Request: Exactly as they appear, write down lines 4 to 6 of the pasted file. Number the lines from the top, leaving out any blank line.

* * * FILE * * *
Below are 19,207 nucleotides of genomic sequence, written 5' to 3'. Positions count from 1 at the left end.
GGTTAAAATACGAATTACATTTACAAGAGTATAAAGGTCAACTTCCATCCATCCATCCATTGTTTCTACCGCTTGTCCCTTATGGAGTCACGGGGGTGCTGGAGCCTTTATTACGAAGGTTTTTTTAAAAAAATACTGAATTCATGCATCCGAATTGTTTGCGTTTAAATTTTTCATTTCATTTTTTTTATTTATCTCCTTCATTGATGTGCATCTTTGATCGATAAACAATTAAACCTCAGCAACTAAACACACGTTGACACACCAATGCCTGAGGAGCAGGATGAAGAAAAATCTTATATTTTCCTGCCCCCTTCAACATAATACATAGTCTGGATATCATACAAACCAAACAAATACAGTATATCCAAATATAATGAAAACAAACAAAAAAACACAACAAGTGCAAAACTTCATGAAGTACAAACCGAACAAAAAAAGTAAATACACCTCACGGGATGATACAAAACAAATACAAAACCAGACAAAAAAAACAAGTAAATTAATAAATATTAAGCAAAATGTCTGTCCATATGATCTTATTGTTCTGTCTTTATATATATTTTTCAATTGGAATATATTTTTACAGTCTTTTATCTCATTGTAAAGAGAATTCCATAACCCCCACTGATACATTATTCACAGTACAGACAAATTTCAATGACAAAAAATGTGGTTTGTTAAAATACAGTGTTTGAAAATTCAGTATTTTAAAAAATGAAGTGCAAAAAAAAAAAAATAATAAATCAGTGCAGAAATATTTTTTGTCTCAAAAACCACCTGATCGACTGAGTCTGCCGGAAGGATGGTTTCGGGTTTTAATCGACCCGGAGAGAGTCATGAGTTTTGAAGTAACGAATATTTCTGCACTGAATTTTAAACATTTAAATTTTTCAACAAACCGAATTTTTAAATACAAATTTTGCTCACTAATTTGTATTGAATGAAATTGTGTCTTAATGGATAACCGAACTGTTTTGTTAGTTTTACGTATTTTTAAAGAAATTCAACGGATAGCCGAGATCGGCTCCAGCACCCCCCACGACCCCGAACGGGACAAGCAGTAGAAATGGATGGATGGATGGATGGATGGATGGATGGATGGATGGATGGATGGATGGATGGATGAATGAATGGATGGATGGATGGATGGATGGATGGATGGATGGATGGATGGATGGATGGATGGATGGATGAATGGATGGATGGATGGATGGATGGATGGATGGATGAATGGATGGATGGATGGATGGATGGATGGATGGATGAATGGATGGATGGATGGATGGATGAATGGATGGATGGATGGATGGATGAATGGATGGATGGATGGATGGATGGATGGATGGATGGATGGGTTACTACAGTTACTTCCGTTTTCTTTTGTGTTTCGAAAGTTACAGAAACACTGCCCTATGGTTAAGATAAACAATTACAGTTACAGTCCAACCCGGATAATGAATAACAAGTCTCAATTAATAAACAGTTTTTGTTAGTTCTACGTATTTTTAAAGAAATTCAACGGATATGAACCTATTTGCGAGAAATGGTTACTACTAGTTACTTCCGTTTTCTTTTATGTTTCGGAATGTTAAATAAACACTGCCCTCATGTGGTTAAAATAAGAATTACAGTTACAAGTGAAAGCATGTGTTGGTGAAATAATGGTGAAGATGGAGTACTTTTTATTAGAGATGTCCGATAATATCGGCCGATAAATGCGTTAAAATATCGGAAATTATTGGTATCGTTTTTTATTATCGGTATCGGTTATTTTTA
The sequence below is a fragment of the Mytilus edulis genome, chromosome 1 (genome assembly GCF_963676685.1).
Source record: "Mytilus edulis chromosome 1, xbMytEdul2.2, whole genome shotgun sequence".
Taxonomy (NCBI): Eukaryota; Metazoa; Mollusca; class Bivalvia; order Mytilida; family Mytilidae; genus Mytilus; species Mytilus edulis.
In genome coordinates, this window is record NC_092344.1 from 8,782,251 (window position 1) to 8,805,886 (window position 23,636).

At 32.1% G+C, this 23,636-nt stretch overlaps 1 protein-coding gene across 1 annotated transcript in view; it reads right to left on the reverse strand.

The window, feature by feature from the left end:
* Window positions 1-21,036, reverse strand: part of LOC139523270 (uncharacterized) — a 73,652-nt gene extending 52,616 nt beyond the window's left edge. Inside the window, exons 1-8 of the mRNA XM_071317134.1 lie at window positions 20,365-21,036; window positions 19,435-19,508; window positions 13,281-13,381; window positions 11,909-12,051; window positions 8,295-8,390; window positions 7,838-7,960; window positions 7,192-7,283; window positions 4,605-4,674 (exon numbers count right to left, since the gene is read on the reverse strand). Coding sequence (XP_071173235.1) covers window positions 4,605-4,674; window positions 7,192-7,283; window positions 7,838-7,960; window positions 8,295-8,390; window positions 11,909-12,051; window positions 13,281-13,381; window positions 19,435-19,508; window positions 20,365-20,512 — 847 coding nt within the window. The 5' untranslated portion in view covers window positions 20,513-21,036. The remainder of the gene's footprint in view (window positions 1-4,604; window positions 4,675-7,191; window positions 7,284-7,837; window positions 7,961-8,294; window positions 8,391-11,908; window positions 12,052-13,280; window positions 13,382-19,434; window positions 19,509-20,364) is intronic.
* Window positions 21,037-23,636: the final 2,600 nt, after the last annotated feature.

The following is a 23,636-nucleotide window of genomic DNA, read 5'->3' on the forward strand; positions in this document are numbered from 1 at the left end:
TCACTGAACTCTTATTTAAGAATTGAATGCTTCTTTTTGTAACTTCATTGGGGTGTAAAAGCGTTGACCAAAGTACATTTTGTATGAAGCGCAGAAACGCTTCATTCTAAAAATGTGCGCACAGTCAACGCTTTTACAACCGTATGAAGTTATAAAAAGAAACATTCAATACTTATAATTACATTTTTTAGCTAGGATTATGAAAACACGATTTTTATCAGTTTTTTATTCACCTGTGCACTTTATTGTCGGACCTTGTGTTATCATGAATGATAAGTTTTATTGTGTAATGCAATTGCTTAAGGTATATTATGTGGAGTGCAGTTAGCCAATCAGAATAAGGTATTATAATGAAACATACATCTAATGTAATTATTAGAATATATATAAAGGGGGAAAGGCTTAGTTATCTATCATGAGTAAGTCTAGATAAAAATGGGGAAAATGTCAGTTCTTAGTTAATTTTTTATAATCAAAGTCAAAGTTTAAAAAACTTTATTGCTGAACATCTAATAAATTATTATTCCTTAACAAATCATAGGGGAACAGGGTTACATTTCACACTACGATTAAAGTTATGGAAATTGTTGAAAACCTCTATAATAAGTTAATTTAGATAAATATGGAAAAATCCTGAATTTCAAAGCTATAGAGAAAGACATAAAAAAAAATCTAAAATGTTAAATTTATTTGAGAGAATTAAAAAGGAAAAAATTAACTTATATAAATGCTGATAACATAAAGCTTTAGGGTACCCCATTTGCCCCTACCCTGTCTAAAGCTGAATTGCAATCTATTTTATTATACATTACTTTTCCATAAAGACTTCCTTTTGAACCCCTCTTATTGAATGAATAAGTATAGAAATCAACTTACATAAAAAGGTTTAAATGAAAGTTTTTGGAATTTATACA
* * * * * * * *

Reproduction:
Source record: "Mytilus edulis chromosome 1, xbMytEdul2.2, whole genome shotgun sequence".
Taxonomy (NCBI): Eukaryota; Metazoa; Mollusca; class Bivalvia; order Mytilida; family Mytilidae; genus Mytilus; species Mytilus edulis.
In genome coordinates, this window is record NC_092344.1 from 8,782,251 (window position 1) to 8,805,886 (window position 23,636).